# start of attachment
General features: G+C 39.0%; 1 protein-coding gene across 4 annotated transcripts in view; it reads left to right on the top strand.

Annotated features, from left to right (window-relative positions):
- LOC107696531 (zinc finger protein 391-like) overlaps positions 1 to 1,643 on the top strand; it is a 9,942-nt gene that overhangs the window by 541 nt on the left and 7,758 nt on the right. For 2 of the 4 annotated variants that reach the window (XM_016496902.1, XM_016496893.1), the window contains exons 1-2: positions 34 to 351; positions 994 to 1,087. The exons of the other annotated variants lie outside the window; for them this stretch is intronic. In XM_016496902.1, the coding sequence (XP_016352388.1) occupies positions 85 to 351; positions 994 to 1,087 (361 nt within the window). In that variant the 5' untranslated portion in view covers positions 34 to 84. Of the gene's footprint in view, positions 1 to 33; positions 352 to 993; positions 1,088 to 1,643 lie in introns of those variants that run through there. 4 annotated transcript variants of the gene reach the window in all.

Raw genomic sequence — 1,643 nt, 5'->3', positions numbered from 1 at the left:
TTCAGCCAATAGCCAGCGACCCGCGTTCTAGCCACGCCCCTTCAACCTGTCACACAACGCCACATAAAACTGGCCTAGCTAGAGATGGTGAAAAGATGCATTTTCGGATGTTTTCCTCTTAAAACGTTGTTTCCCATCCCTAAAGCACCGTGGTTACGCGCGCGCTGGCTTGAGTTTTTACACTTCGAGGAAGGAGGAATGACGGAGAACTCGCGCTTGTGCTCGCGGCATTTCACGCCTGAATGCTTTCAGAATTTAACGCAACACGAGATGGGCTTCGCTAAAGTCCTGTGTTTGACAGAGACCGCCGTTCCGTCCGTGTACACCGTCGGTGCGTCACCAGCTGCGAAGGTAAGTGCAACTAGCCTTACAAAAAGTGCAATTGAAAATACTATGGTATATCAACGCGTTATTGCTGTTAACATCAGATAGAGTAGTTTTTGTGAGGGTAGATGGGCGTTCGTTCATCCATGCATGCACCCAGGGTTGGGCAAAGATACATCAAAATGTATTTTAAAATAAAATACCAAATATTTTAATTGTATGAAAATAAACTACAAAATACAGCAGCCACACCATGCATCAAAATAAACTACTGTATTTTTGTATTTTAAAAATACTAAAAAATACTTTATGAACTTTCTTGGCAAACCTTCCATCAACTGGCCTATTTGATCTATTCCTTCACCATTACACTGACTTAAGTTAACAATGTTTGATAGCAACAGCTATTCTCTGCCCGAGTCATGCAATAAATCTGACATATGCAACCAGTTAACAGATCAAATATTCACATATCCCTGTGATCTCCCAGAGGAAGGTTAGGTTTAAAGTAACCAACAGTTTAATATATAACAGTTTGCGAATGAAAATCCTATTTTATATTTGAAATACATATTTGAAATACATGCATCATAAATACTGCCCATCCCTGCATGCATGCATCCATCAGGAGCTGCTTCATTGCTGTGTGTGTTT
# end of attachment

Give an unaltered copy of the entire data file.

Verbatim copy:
General features: G+C 39.0%; 1 protein-coding gene across 4 annotated transcripts in view; it reads left to right on the top strand.

Annotated features, from left to right (window-relative positions):
- LOC107696531 (zinc finger protein 391-like) overlaps positions 1 to 1,643 on the top strand; it is a 9,942-nt gene that overhangs the window by 541 nt on the left and 7,758 nt on the right. For 2 of the 4 annotated variants that reach the window (XM_016496902.1, XM_016496893.1), the window contains exons 1-2: positions 34 to 351; positions 994 to 1,087. The exons of the other annotated variants lie outside the window; for them this stretch is intronic. In XM_016496902.1, the coding sequence (XP_016352388.1) occupies positions 85 to 351; positions 994 to 1,087 (361 nt within the window). In that variant the 5' untranslated portion in view covers positions 34 to 84. Of the gene's footprint in view, positions 1 to 33; positions 352 to 993; positions 1,088 to 1,643 lie in introns of those variants that run through there. 4 annotated transcript variants of the gene reach the window in all.

Raw genomic sequence — 1,643 nt, 5'->3', positions numbered from 1 at the left:
TTCAGCCAATAGCCAGCGACCCGCGTTCTAGCCACGCCCCTTCAACCTGTCACACAACGCCACATAAAACTGGCCTAGCTAGAGATGGTGAAAAGATGCATTTTCGGATGTTTTCCTCTTAAAACGTTGTTTCCCATCCCTAAAGCACCGTGGTTACGCGCGCGCTGGCTTGAGTTTTTACACTTCGAGGAAGGAGGAATGACGGAGAACTCGCGCTTGTGCTCGCGGCATTTCACGCCTGAATGCTTTCAGAATTTAACGCAACACGAGATGGGCTTCGCTAAAGTCCTGTGTTTGACAGAGACCGCCGTTCCGTCCGTGTACACCGTCGGTGCGTCACCAGCTGCGAAGGTAAGTGCAACTAGCCTTACAAAAAGTGCAATTGAAAATACTATGGTATATCAACGCGTTATTGCTGTTAACATCAGATAGAGTAGTTTTTGTGAGGGTAGATGGGCGTTCGTTCATCCATGCATGCACCCAGGGTTGGGCAAAGATACATCAAAATGTATTTTAAAATAAAATACCAAATATTTTAATTGTATGAAAATAAACTACAAAATACAGCAGCCACACCATGCATCAAAATAAACTACTGTATTTTTGTATTTTAAAAATACTAAAAAATACTTTATGAACTTTCTTGGCAAACCTTCCATCAACTGGCCTATTTGATCTATTCCTTCACCATTACACTGACTTAAGTTAACAATGTTTGATAGCAACAGCTATTCTCTGCCCGAGTCATGCAATAAATCTGACATATGCAACCAGTTAACAGATCAAATATTCACATATCCCTGTGATCTCCCAGAGGAAGGTTAGGTTTAAAGTAACCAACAGTTTAATATATAACAGTTTGCGAATGAAAATCCTATTTTATATTTGAAATACATATTTGAAATACATGCATCATAAATACTGCCCATCCCTGCATGCATGCATCCATCAGGAGCTGCTTCATTGCTGTGTGTGTTT